Although various methods and techniques have been known for some time to preserve the quality of milk over a longer time period no integral method has been developed which enables one to transport liquid milk over a greater distance, i.e. during a supply chain time of more than 10 days, while maintaining an acceptable quality of the milk. The quality of the milk is here defined as the total mesophilic bacteria count.

The object of the present invention is to provide a method to transport liquid milk during a supply chain time of more than 10 days wherein the quality of the liquid milk remains acceptable.

This is achieved by the following method. Method to transport liquid milk to obtain transported liquid milk during a supply chain time of more than 10 days wherein during at least a 90% of the duration of the supply chain time the liquid milk is kept at a temperature of less than 2 °C, wherein the liquid milk is subjected to at least the following means of transport and/or storage and wherein the time of transport and/or storage is the supply chain time: the transport of a raw milk from a dairy farm to a processing facility by means of a local carrier, transport of a processed milk from the processing facility optionally via a storage facility to a long distance - large volume carrier, transport from one location to another distant location by means of the long distance - large volume carrier, transport of the processed milk from the long distance - large volume carrier to a destination storage facility or directly to a local carrier, storage at the destination storage facility and transport from the destination storage facility or from the long distance - large volume carrier to a production facility by means of a local carrier, and

wherein the large volume carrier is a ship provided with one or more containers for carrying between 40 and 5000 liquid milk, and

wherein at the processing facility the raw milk is subjected to a thermal treatment to obtain the processed milk.

Applicants found that if the temperature of liquid pasteurized milk can be kept at these lower levels for such a prolonged time the quality of the milk can be kept within the acceptable limits for use of the milk and transported over large distances in large quantities.

Suitably the supply chain time is more than 20 days. Even at these higher supply chain times the quality of the milk remains within the acceptable quality limits. The lower limit for the temperature is the solidification temperature of the liquid milk. This limit will be determined by the composition of the milk and for example its fat content.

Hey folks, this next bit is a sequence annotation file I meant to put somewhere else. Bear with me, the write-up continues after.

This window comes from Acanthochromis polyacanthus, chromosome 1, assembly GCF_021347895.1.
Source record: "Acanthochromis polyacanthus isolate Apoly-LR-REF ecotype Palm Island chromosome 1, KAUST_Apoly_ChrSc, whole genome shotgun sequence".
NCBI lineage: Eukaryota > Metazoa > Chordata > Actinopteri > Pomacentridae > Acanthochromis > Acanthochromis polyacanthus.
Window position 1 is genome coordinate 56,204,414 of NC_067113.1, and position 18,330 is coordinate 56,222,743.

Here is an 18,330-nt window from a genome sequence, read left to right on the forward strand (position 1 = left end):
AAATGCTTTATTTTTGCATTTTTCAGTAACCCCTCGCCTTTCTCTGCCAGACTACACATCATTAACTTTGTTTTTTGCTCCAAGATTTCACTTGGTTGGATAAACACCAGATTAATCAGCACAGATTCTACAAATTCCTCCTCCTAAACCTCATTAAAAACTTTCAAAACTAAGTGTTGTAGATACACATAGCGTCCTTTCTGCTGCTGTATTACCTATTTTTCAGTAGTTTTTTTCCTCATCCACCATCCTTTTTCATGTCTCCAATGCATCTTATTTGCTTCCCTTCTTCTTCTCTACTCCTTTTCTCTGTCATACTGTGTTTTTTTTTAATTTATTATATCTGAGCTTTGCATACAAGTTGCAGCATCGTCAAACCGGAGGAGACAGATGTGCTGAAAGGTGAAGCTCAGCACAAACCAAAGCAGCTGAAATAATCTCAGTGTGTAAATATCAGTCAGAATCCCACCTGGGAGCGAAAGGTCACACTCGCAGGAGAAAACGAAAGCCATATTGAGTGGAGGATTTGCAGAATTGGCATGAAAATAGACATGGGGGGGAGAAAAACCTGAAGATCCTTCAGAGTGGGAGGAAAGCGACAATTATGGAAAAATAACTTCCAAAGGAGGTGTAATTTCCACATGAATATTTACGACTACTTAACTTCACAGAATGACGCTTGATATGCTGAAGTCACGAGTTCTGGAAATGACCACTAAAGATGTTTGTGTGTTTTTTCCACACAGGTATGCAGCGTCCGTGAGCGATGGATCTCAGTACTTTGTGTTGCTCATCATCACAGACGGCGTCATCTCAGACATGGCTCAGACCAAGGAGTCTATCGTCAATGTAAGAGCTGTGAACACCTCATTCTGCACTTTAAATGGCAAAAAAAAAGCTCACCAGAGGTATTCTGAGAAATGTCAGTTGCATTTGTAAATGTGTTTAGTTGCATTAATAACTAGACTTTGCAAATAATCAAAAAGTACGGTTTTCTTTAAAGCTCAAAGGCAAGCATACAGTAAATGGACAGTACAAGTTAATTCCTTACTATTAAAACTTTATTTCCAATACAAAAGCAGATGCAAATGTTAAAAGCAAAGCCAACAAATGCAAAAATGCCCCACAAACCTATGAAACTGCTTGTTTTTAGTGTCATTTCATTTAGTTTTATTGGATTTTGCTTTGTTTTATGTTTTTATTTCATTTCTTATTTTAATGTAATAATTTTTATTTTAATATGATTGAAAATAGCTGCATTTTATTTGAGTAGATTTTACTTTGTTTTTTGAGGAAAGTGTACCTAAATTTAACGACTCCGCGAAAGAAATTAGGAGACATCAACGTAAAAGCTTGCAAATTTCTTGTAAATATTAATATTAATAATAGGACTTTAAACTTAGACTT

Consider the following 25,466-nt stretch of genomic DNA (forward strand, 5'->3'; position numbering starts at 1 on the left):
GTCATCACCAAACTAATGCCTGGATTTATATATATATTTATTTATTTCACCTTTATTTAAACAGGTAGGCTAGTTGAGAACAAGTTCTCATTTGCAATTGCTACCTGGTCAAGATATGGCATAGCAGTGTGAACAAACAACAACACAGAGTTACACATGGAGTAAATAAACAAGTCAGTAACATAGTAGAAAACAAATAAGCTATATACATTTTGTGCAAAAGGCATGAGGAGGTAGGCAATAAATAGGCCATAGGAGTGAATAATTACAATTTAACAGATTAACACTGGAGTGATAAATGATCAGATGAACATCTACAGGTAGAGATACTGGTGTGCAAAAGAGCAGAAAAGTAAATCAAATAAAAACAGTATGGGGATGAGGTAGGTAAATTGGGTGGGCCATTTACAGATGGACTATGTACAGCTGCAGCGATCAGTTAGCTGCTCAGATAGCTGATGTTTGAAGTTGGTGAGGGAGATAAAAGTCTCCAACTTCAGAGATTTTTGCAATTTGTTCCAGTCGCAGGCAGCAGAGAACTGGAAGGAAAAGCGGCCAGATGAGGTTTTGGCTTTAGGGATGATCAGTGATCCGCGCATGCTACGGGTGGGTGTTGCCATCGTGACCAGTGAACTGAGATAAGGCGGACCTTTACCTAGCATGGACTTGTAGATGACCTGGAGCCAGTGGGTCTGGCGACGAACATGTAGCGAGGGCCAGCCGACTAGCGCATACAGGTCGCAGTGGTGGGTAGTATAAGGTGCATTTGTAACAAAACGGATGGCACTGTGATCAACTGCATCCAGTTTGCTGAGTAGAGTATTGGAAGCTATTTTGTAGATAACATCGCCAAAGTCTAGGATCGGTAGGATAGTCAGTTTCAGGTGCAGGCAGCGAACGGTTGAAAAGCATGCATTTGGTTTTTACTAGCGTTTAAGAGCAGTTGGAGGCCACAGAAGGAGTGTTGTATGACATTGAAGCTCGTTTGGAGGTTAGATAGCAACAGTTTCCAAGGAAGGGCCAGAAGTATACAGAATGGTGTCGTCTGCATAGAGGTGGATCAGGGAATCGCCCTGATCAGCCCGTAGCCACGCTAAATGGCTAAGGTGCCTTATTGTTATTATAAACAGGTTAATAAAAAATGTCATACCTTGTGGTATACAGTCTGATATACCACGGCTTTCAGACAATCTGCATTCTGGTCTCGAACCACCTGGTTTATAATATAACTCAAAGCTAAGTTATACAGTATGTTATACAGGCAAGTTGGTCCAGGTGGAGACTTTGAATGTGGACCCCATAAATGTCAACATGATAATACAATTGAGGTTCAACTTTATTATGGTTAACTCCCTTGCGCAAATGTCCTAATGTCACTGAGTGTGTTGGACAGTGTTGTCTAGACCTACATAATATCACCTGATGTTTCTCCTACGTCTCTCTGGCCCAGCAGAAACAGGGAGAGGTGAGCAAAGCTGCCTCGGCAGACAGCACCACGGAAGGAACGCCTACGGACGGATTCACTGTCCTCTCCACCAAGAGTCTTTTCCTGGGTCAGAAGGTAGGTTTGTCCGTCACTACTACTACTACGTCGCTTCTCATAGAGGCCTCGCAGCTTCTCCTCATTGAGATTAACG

Applicants found that the method is suited for milk which has or has not been subjected to a homogenization treatment. A homogenization treatment results in that milk fat globules are purposely reduced in size and purposely dispersed uniformly through the rest of the milk as compared to freshly milked milk. Non-homogenised milk is less susceptible for quality loss due to enzymatic activity during transport. Any creaming which may occur due to the fact that the liquid milk is not homogenised can be easily reversed at the end of the transport of part of the transport, for example by gently mixing the cream and milk.

The thermal treatment may be a thermal treatment wherein the raw milk is subjected to a thermal treatment between 57 and 80 °C at the processing facility to obtain the processed milk. The holding or residence time may be between 5 seconds and 45 minutes, preferably between 5 and 300 seconds. This treatment may involve a mild thermisation at about 57 and 68 °C for about 12-20 seconds. A preferred thermal treatment is a Pasteurization as performed within this temperature range. Pasteurization is a microbiocidal heat treatment aimed at reducing the number of any pathogenic microorganisms in milk and liquid milk products, if present, to a level at which they do not constitute a significant health hazard. Pasteurization conditions are designed to effectively destroy the organisms Mycobacterium tuberculosis and Coxiella burnetii. The pasteurization conditions may be those having bactericidal effects equivalent to heating the raw milk to 72 °C for 15 seconds in a continuous flow pasteurization or at 63 °C for 30 minutes in a batch pasteurization and similar conditions obtained by joining the line connecting these points on a log time versus temperature graph. These conditions may vary and a skilled person may easily, based on the above, understand what is meant by Pasteurisation. For example, Pasteurized milk as obtained by a thermal treatment at 76 °C for 20 seconds as used in the examples of this application is also an example of processed milk obtained by Pasteurisation.

More severe thermal treatments result in that spores in the milk start to germinate causing spoilage of the milk after 17 days according to Barbano, D.M., Y.Ma et al., (2006) "influence of raw milk quality on fluid milk shelf life". Journal of Dairy Science89